Why players don’t care about Michael Pineda’s “dirt”

Bk6idBvIAAEsBRAMichael Pineda threw with the type of gusto through Thursday he had three years ago when the Yankees traded for him from Seattle.

His slider made batters look foolish. His fastball set up off-speed pitches. And he mixed in a cutter and changeup to keep the Boston Red Sox off-balance.

However, on Friday morning, no one seemed to be talking about Pineda’s pitching performance. Instead, it was about the substance on Pineda’s pitching hand. Television stills showed a brown substance on the base of the palm of his hand.

Pineda called it dirt. Others called it pine tar.

Yankees manager Joe Girardi said he didn’t know anything about it.

The Red Sox players said it didn’t matter.

There are reasons that it doesn’t matter to Boston – or most players asked around the league.

1. No one wants to be the team to point it out. If a manager does, he will set up his own team for the same kind of scrutiny.… Click here to read the rest

Game Thread: Yankees at Red Sox, September 15th

A colleague of mine and I agreed on Friday that this was the most important series of the Yankee season. The Bombers had clawed their way to within one game of a Wild Card berth and they were taking their hot play into Fenway, to face the first place Red Sox, a team that has owned just about the entire American League in 2013. Two of three wins were essential, we agreed. We meant two of three wins for the Yankees. That’s not how things have turned out. The Yankee beatings at the hands of the Red Sox have continued, while Tampa Bay has righted the ship against the Twins. The Yankees now sit three games out of the playoffs, with time moving against them. There are must wins, and then there are must wins, the ones that aren’t vapid comments but true difference making games. This is the later. The Yankees can’t afford to fall much more than three games behind the Rays at this point in the season.… Click here to read the rest

Nova’s Curveball Key To Third Win

As the Highlanders squared off against the Red Sox this afternoon, Ivan Nova did his best impression of Smoky Joe Wood. His final line was 6.0 innings, 7 hits, 2 runs, and 5 strikeouts. Out of 3 starts, he has now won 3 games, thanks to a continuous barrage of run support for the pitcher. Let’s take a look at the PITCHF/x numbers to see how he went about one of the most potent offenses in baseball.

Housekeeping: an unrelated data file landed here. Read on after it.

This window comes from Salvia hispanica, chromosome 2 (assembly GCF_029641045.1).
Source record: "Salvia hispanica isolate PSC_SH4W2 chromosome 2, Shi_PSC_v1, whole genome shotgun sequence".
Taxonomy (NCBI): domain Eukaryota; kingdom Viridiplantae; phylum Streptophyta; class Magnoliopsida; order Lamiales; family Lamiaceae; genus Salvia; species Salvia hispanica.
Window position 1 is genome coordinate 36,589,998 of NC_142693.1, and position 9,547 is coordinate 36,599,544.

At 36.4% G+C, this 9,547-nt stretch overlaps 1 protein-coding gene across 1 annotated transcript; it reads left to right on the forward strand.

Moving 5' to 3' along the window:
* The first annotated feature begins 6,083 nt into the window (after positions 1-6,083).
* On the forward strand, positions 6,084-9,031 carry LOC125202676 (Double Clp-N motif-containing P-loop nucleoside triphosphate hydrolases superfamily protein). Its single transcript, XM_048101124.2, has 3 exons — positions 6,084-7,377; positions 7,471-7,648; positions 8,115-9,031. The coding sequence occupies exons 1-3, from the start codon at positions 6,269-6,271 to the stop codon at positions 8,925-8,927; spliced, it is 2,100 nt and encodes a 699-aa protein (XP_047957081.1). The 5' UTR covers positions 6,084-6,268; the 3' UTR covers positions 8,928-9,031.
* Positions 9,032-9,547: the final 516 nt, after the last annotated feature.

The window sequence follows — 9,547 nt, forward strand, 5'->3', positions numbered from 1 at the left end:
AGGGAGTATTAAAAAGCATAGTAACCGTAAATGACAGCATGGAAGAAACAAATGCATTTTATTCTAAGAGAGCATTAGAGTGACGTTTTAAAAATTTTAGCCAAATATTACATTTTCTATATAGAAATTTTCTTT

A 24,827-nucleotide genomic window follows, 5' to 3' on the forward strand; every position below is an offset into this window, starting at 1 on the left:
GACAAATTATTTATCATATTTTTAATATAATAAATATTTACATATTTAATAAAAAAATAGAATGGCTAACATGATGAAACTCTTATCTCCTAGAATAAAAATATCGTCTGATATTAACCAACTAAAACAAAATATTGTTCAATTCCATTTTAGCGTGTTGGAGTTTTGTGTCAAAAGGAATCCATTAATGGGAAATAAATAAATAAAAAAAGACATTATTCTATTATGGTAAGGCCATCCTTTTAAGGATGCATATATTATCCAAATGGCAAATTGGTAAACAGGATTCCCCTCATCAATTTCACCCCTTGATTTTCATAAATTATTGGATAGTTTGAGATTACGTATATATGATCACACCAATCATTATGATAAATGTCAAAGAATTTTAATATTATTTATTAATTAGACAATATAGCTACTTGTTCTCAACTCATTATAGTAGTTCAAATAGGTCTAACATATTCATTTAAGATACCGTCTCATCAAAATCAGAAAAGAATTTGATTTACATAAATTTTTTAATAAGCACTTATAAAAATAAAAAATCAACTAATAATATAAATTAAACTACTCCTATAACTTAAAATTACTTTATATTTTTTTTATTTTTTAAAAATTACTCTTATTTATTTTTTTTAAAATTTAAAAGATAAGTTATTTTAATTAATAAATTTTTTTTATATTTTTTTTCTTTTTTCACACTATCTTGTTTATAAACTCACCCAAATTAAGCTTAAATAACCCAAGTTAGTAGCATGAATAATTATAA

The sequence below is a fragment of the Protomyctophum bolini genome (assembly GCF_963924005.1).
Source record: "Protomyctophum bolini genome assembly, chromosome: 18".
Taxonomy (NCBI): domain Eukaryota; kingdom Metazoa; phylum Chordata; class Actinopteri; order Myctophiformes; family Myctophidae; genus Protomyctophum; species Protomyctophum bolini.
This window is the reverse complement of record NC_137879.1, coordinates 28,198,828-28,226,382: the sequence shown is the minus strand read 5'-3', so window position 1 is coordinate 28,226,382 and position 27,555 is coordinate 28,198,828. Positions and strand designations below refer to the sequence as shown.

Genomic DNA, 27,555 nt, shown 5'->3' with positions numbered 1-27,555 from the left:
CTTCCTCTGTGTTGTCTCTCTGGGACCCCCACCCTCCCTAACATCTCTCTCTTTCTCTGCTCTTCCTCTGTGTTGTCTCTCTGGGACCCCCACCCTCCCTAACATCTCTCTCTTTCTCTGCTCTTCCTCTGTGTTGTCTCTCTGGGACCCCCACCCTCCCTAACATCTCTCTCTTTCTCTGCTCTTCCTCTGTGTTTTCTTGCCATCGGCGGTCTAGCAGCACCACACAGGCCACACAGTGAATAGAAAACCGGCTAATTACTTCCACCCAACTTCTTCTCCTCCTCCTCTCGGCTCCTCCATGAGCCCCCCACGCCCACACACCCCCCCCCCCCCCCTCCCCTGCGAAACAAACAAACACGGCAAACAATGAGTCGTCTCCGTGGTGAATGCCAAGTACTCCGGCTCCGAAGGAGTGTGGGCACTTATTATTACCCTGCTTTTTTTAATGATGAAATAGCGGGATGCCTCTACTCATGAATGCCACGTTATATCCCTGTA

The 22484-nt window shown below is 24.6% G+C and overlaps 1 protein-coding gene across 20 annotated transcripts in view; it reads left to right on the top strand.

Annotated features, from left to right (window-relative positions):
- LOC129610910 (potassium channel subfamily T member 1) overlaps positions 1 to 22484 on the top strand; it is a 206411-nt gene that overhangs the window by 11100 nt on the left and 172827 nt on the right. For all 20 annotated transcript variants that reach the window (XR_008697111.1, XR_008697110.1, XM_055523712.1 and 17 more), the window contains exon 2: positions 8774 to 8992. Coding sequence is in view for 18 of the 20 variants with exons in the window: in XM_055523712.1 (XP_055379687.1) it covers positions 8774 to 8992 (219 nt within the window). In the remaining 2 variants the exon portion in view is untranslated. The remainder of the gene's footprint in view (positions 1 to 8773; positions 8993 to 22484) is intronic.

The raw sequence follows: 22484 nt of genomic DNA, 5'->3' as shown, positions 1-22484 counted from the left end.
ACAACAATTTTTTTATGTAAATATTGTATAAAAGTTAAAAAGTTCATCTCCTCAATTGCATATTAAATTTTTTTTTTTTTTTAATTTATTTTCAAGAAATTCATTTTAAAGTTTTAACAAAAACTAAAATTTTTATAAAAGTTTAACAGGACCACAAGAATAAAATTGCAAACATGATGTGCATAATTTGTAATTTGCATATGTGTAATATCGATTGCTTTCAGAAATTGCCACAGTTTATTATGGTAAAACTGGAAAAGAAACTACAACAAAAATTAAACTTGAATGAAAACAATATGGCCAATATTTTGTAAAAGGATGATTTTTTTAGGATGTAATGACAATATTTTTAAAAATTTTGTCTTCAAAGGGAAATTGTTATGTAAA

Nova threw the four-seamer, two-seamer, changeup, slider, and curveball tonight. The four-seamer sat at the new standard 92.6 mph, and topped out at 95.6. Compared to the last start against the Angels, Nova’s fastball was right around the same speed, but it had more than 2 inches of less horizontal movement in to right handed batters and about an inch more “rising” action. In the last PITCHF/x piece on Ivan Nova, I wrote about how he has regained strength from last year, and throwing the ball harder but with some ridiculously high “rise”.… Click here to read the rest

PITCHF/x Scouting Report: Clay Buchholz

Hopefully he doesn't put up that many zeroes.

This afternoon the Yankees will make the trip to Fenway to celebrate 100 years of the historical stadium. The Red Sox will send right handed pitcher Clay Buchholz to the mound. Aside from his health, Buchholz has always been somewhat “lucky”, showing mediocre advanced stats, but an impressive ERA. In 2009 he posted a 4.21 ERA behind a 4.69 FIP, .279 BABIP, and 76.7% LOB in 92.0 innings. In 2010 the numbers were particularly glaring, a 2.33 ERA in 173.2 innings with a 3.61 FIP, .261 BABIP, 79.0% LOB, and 5.6 HR/FB%. Last year was all too similar, a 3.48 ERA behind a 4.34 FIP behind similar BABIP and LOB numbers. As much as Red Sox fans may want the pitcher to keep up his unbelievable ERA, it looks like statistical karma is bound to catch up with him. Thus far he has a 9.82 ERA behind a 4.46 FIP and his LOB is certainly turning on him at 43%.… Click here to read the rest

Offensive malaise continues as Yanks drop third straight

(photo c/o Getty)

For the second straight game the Yankees were kept hitless for the first three innings, setting the tone for a masterful start by Clay Buchholz, who threw seven strong innings, striking out seven, walking just one and giving up two runs as Boston took the first game if this three-game set, 5-4.